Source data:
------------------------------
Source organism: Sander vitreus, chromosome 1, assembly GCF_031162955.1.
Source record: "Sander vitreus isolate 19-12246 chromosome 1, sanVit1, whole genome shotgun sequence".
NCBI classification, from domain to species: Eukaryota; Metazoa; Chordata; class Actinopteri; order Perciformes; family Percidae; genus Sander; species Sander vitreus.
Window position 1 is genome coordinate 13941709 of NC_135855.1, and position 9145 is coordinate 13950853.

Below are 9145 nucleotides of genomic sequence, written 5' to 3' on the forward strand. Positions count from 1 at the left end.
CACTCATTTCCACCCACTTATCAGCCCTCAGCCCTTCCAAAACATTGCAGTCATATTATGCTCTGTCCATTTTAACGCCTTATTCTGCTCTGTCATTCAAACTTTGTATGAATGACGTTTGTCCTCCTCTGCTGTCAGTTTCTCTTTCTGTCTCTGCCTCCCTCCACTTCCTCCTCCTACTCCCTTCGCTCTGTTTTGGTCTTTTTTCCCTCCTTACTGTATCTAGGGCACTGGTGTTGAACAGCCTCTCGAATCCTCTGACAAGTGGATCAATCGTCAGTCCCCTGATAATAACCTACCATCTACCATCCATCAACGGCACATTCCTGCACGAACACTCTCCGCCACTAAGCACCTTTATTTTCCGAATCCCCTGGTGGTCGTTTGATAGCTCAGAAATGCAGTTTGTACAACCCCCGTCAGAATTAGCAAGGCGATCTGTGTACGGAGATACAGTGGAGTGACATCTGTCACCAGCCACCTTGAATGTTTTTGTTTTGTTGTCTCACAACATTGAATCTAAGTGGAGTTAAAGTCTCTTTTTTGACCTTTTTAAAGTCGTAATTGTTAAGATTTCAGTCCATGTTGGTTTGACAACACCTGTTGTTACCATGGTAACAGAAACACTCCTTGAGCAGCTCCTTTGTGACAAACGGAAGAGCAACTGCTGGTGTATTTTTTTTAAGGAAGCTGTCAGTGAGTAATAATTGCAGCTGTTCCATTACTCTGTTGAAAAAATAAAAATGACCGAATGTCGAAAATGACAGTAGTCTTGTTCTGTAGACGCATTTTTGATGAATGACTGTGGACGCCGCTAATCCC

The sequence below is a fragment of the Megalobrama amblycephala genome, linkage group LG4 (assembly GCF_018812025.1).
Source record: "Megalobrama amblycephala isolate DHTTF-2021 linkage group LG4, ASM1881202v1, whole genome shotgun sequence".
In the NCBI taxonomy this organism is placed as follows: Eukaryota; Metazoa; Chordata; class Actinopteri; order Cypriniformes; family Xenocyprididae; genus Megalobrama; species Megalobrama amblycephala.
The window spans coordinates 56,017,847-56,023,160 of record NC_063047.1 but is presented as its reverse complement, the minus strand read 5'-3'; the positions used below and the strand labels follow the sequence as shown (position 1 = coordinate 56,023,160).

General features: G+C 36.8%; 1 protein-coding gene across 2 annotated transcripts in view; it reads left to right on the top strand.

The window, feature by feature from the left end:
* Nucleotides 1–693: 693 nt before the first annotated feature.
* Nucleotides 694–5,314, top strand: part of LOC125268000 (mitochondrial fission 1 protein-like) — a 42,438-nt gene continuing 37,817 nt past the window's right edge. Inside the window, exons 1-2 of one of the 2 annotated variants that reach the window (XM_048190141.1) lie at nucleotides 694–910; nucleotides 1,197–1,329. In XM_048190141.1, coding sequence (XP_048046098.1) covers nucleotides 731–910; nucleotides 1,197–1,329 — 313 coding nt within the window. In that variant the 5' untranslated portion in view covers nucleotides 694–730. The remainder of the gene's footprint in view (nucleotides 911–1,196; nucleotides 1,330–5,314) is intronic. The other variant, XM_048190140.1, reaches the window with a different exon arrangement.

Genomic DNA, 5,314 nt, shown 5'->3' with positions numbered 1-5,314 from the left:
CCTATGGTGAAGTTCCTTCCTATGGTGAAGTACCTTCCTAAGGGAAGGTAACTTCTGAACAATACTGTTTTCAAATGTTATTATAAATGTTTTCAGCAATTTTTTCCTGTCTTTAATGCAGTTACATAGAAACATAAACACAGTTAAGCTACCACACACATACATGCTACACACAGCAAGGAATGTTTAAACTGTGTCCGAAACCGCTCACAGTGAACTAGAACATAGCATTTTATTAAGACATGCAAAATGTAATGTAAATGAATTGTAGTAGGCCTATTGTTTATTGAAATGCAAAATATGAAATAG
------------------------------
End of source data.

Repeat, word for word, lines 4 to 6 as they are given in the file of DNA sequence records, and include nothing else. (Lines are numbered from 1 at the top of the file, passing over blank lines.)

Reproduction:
Window position 1 is genome coordinate 13941709 of NC_135855.1, and position 9145 is coordinate 13950853.

Below are 9145 nucleotides of genomic sequence, written 5' to 3' on the forward strand. Positions count from 1 at the left end.
CACTCATTTCCACCCACTTATCAGCCCTCAGCCCTTCCAAAACATTGCAGTCATATTATGCTCTGTCCATTTTAACGCCTTATTCTGCTCTGTCATTCAAACTTTGTATGAATGACGTTTGTCCTCCTCTGCTGTCAGTTTCTCTTTCTGTCTCTGCCTCCCTCCACTTCCTCCTCCTACTCCCTTCGCTCTGTTTTGGTCTTTTTTCCCTCCTTACTGTATCTAGGGCACTGGTGTTGAACAGCCTCTCGAATCCTCTGACAAGTGGATCAATCGTCAGTCCCCTGATAATAACCTACCATCTACCATCCATCAACGGCACATTCCTGCACGAACACTCTCCGCCACTAAGCACCTTTATTTTCCGAATCCCCTGGTGGTCGTTTGATAGCTCAGAAATGCAGTTTGTACAACCCCCGTCAGAATTAGCAAGGCGATCTGTGTACGGAGATACAGTGGAGTGACATCTGTCACCAGCCACCTTGAATGTTTTTGTTTTGTTGTCTCACAACATTGAATCTAAGTGGAGTTAAAGTCTCTTTTTTGACCTTTTTAAAGTCGTAATTGTTAAGATTTCAGTCCATGTTGGTTTGACAACACCTGTTGTTACCATGGTAACAGAAACACTCCTTGAGCAGCTCCTTTGTGACAAACGGAAGAGCAACTGCTGGTGTATTTTTTTTAAGGAAGCTGTCAGTGAGTAATAATTGCAGCTGTTCCATTACTCTGTTGAAAAAATAAAAATGACCGAATGTCGAAAATGACAGTAGTCTTGTTCTGTAGACGCATTTTTGATGAATGACTGTGGACGCCGCTAATCCC